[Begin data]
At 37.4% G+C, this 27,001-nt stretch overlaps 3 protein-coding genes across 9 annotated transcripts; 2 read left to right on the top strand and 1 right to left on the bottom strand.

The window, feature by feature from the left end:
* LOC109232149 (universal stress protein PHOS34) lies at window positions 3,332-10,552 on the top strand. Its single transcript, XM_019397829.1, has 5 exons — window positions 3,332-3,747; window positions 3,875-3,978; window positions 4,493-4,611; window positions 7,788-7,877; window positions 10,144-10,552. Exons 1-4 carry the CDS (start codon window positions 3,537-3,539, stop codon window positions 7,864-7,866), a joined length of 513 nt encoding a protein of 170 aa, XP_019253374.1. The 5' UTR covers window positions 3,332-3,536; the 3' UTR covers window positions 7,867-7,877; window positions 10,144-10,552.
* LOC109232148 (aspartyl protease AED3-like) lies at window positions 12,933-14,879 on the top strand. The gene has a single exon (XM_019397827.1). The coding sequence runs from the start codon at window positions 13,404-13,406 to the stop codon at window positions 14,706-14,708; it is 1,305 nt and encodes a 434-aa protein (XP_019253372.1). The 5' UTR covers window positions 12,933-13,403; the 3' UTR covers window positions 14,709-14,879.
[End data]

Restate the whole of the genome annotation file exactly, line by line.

At 37.4% G+C, this 27,001-nt stretch overlaps 3 protein-coding genes across 9 annotated transcripts; 2 read left to right on the top strand and 1 right to left on the bottom strand.

The window, feature by feature from the left end:
* LOC109232149 (universal stress protein PHOS34) lies at window positions 3,332-10,552 on the top strand. Its single transcript, XM_019397829.1, has 5 exons — window positions 3,332-3,747; window positions 3,875-3,978; window positions 4,493-4,611; window positions 7,788-7,877; window positions 10,144-10,552. Exons 1-4 carry the CDS (start codon window positions 3,537-3,539, stop codon window positions 7,864-7,866), a joined length of 513 nt encoding a protein of 170 aa, XP_019253374.1. The 5' UTR covers window positions 3,332-3,536; the 3' UTR covers window positions 7,867-7,877; window positions 10,144-10,552.
* LOC109232148 (aspartyl protease AED3-like) lies at window positions 12,933-14,879 on the top strand. The gene has a single exon (XM_019397827.1). The coding sequence runs from the start codon at window positions 13,404-13,406 to the stop codon at window positions 14,706-14,708; it is 1,305 nt and encodes a 434-aa protein (XP_019253372.1). The 5' UTR covers window positions 12,933-13,403; the 3' UTR covers window positions 14,709-14,879.